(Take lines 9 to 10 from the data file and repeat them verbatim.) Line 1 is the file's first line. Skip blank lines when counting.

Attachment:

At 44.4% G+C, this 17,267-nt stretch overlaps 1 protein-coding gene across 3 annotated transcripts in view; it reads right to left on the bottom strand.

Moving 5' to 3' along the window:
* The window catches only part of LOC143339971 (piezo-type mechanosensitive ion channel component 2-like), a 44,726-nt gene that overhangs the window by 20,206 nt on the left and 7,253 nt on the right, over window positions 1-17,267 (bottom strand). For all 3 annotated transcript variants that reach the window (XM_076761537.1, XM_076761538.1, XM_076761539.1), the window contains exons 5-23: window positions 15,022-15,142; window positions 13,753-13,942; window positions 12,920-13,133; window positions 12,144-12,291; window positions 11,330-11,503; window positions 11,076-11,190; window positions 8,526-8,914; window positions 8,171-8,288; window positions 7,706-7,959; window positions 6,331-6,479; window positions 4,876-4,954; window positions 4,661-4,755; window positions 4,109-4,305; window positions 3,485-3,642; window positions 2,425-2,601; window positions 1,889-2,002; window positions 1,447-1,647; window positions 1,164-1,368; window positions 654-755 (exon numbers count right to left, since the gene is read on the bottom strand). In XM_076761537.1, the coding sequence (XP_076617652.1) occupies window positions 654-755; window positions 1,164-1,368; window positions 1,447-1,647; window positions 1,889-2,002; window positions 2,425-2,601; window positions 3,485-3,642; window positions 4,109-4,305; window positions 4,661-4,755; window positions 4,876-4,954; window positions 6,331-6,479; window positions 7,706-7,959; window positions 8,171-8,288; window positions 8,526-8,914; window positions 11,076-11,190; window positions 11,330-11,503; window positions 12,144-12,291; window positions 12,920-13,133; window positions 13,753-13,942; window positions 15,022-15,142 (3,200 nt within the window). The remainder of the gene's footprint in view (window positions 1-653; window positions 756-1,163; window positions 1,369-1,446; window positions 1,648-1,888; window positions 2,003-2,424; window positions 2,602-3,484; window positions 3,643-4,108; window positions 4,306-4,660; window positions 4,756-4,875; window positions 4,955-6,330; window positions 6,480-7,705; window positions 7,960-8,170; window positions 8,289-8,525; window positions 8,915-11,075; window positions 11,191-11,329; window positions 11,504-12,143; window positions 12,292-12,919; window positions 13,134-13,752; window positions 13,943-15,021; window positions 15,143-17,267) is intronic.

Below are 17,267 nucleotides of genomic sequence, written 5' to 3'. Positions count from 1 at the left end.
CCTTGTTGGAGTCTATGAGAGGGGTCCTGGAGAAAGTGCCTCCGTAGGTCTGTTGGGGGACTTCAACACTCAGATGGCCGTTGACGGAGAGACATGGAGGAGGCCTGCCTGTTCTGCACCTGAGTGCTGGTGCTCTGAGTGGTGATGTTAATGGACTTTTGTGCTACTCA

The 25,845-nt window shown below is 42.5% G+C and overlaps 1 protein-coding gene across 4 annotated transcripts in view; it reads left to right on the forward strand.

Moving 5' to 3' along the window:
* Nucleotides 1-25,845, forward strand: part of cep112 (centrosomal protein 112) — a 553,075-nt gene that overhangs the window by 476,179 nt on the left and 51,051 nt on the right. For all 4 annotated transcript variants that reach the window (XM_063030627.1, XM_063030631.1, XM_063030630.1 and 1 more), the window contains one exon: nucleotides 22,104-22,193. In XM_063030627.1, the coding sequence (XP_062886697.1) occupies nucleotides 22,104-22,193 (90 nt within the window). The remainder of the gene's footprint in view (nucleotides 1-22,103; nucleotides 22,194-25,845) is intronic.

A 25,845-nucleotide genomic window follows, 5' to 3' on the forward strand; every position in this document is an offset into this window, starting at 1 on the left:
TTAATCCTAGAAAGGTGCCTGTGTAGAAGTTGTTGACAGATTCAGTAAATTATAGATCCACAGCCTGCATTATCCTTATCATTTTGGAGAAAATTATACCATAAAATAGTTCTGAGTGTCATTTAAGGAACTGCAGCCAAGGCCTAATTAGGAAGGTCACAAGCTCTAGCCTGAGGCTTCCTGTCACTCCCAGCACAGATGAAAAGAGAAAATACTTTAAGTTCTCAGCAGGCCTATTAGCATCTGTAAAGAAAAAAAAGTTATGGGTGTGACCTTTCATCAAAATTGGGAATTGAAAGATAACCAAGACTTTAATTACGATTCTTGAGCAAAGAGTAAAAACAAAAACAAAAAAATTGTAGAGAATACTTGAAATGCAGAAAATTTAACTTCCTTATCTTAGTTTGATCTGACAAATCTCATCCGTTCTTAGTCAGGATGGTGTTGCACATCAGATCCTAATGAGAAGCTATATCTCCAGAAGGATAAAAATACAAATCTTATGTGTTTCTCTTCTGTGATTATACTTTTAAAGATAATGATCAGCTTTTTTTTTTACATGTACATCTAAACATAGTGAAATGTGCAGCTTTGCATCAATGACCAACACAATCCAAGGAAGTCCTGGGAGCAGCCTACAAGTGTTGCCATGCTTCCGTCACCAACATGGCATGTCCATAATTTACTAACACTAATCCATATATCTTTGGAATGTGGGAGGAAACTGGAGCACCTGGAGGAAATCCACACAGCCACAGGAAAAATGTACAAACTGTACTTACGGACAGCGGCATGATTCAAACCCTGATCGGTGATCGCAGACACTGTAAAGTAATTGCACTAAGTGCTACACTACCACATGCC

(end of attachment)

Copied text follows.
A 25,845-nucleotide genomic window follows, 5' to 3' on the forward strand; every position in this document is an offset into this window, starting at 1 on the left:
TTAATCCTAGAAAGGTGCCTGTGTAGAAGTTGTTGACAGATTCAGTAAATTATAGATCCACAGCCTGCATTATCCTTATCATTTTGGAGAAAATTATACCATAAAATAGTTCTGAGTGTCATTTAAGGAACTGCAGCCAAGGCCTAATTAGGAAGGTCACAAGCTCTAGCCTGAGGCTTCCTGTCACTCCCAGCACAGATGAAAAGAGAAAATACTTTAAGTTCTCAGCAGGCCTATTAGCATCTGTAAAGAAAAAAAAGTTATGGGTGTGACCTTTCATCAAAATTGGGAATTGAAAGATAACCAAGACTTTAATTACGATTCTTGAGCAAAGAGTAAAAACAAAAACAAAAAAATTGTAGAGAATACTTGAAATGCAGAAAATTTAACTTCCTTATCTTAGTTTGATCTGACAAATCTCATCCGTTCTTAGTCAGGATGGTGTTGCACATCAGATCCTAATGAGAAGCTATATCTCCAGAAGGATAAAAATACAAATCTTATGTGTTTCTCTTCTGTGATTATACTTTTAAAGATAATGATCAGCTTTTTTTTTTACATGTACATCTAAACATAGTGAAATGTGCAGCTTTGCATCAATGACCAACACAATCCAAGGAAGTCCTGGGAGCAGCCTACAAGTGTTGCCATGCTTCCGTCACCAACATGGCATGTCCATAATTTACTAACACTAATCCATATATCTTTGGAATGTGGGAGGAAACTGGAGCACCTGGAGGAAATCCACACAGCCACAGGAAAAATGTACAAACTGTACTTACGGACAGCGGCATGATTCAAACCCTGATCGGTGATCGCAGACACTGTAAAGTAATTGCACTAAGTGCTACACTACCACATGCC